The ever-edgy New York Post has given one to the embattled captain of the cruise ship Costa Concordia, calling the Capt. Francesco Schettino the "Chicken of the Sea" after his actions in the ordeal off the Tuscan island of Giglio.
On Wednesday, star Japanese pitcher Yu Darvish signed a six-year, $60 million contract with the Texas Rangers. Immediately Twitter blew up, suggesting nicknames for Darvish, the product of an Iranian father and Japanese mother.
With the kind of money they threw at him, "Yu Haul" seems equally appropriate. He might need a U-Haul to tote around $60 million. Or "Yu Tube," taking into consideration the online generation and the likely video highlights he will generate.
But I figured "Whirling Darvish" has to be a natural fit.
Time was most athletes had great, colorful nicknames. Wilt the Stilt. The Big O. Broadway Joe. The Babe. Heck, who needed their real names?
Jack Nicklaus was "The Golden Bear." Musial became "Stan the Man," providing an instant nickname for all future Stans to follow.
What have we got now?
Tom Brady and Drew Brees don't have nicknames unless you count cheesy stuff like "Tom Terrific" and "Cool Brees." And the only nickname I have ever heard associated with Peyton Manning is when Jon Gruden kept calling him "The Sheriff" on Monday Night Football. Never heard anyone else call him that.
Pacman Jones is a pretty good one, but he's bounced around in trouble more than he's been on the football field so let's not count him.
Meta World Peace? Come on, man. You can't give yourself a nickname. Besides, he's really just the Artest formerly known as Ron.
Remember that old "Seinfeld" episode when George Costanza thought it would be cool to be called "T-Bone?" He tried to manipulate his co-workers into calling him that, only to have another associate steal the "T-Bone" nickname out from under him, further frustrating the ever-exasperated Costanza.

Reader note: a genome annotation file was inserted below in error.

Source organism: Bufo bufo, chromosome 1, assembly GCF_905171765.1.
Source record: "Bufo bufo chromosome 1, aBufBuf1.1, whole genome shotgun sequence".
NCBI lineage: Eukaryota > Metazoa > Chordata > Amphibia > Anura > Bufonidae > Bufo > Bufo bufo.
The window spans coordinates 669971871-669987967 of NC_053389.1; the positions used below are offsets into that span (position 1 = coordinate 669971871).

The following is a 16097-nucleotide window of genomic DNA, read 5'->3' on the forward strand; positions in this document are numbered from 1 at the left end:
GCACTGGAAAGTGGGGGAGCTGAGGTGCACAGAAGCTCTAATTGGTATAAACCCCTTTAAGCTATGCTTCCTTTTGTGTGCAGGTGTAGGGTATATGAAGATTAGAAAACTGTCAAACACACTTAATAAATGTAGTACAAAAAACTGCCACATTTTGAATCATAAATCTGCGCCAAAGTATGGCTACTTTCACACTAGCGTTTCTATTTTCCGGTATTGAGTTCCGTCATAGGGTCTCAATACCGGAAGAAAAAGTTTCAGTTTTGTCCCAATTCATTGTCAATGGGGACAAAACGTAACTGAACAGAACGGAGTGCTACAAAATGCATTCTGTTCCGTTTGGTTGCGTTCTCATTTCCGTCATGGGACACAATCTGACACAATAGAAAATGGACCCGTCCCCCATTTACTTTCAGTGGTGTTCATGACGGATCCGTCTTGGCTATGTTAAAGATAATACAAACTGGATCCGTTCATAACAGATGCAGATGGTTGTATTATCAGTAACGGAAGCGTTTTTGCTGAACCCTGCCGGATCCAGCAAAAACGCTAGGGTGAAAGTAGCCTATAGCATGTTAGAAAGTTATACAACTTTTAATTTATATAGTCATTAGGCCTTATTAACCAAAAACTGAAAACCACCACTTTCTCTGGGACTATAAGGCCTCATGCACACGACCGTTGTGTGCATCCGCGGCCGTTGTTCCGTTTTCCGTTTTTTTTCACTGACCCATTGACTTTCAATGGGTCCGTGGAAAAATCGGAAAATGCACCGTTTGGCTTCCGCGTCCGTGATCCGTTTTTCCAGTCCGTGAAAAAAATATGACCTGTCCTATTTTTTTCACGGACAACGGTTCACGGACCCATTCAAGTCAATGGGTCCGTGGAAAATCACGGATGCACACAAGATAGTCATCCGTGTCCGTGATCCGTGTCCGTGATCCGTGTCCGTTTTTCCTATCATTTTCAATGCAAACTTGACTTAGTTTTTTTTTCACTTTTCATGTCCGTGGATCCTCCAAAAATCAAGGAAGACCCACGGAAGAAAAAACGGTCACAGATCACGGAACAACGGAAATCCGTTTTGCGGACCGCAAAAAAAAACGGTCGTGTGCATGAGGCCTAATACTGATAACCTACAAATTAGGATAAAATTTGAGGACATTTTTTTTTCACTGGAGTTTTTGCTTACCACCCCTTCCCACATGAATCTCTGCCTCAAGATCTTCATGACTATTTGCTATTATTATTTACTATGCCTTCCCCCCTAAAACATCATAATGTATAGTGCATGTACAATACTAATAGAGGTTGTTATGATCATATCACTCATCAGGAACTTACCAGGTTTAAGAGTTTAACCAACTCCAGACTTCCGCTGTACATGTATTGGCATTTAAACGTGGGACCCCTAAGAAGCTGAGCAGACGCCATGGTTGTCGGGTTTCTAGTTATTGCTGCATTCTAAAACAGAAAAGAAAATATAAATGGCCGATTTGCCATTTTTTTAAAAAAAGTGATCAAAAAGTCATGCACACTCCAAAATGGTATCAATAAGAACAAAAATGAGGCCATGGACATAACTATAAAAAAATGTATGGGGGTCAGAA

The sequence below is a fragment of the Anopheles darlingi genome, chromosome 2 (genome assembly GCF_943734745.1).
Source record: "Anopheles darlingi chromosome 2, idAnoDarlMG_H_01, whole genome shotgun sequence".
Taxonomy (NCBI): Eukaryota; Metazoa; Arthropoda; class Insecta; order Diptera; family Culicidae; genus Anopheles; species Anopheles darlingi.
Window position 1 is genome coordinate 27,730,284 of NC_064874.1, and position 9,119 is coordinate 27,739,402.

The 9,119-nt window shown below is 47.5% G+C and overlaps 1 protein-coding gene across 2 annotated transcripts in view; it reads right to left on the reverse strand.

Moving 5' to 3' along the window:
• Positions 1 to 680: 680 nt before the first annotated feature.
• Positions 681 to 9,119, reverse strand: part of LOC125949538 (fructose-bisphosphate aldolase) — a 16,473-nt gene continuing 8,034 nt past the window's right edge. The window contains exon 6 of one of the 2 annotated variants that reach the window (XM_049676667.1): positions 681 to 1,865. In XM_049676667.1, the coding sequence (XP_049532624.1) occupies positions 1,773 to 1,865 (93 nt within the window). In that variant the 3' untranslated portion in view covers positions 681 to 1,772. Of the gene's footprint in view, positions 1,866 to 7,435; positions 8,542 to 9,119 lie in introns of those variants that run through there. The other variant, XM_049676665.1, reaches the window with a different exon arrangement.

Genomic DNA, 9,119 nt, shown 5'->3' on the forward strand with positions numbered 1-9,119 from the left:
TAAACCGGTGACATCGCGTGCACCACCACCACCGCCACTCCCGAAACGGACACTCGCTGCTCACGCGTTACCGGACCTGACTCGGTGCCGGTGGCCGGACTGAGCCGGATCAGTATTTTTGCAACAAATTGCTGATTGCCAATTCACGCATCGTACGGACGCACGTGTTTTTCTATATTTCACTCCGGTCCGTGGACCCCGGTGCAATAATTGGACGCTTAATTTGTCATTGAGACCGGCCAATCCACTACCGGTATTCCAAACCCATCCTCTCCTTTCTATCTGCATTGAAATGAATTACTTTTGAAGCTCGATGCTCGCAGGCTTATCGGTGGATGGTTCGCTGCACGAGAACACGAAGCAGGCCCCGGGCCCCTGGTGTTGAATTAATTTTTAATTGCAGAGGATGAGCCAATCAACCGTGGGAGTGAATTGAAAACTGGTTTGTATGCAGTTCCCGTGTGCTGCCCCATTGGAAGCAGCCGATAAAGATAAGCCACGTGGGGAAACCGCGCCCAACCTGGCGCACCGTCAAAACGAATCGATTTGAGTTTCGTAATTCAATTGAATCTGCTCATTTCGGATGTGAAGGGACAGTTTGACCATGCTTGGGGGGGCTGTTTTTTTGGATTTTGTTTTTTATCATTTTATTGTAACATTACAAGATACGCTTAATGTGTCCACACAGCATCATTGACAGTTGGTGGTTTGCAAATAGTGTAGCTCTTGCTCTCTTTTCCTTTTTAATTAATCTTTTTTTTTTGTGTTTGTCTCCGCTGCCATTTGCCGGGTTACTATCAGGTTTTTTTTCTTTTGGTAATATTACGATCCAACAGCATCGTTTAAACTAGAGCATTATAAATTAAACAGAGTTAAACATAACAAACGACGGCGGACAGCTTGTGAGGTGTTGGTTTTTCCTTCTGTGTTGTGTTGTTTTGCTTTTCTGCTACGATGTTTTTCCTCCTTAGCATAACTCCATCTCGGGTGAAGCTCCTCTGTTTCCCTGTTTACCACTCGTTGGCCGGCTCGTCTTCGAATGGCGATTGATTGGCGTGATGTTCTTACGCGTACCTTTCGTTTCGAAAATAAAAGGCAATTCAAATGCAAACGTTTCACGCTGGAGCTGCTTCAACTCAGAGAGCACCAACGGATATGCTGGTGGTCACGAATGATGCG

Personally I have managed all these years to be a man of few nicknames. The one that tends to stick is far from creative -- E.B. It's been that way since my first newspaper job in Bloomington when one of my fellow sports writers was actually J.D. Lewis, so one of the other staffers took to calling everybody by their initials. We became E.B., D.R., J.M. and R.C.
Yet he never called the sports editor, technically our boss, by his initials. Nope, good old Bob Owens was never B.O.
As I look around the office here, staff nicknames are few and far between.
Randy heads the List but he's not R.L. or anything like that. Just Randy and The Boss to us. Maybe it's that old Daily Planet Perry White "Don't call me chief" effect.
Daryl? Lauren? Jeanne? Caine? I've got nothin' for them.
Now Jared Jernagan, that just cries out to be J-J but that's weak. He'll tell you that his friends used to call him J-Rod (like A-Rod, get it?). I like that but I don't think it really fits.
The best we're got is ad manager Merlin, the Maltsberger Magician. Magic Man. But we still just call him Merlin to his face.
So as name-game creativity escapes us, you have to wonder why Greencastle has no nickname. And G.C. is not going to cut it.
New York is the Big Apple. Chicago's the Windy City. New Orleans is the Big Easy. A city's nickname can be its identity.
Even Indianapolis is the Circle City, now that it's out of the shadow of the old Indy-no-place moniker.
Greencastle? We need something endearing. Something genuine. Something that sets us apart.
We've got the Buzz Bomb, now we need some buzz.
Any ideas? I'm counting on you ...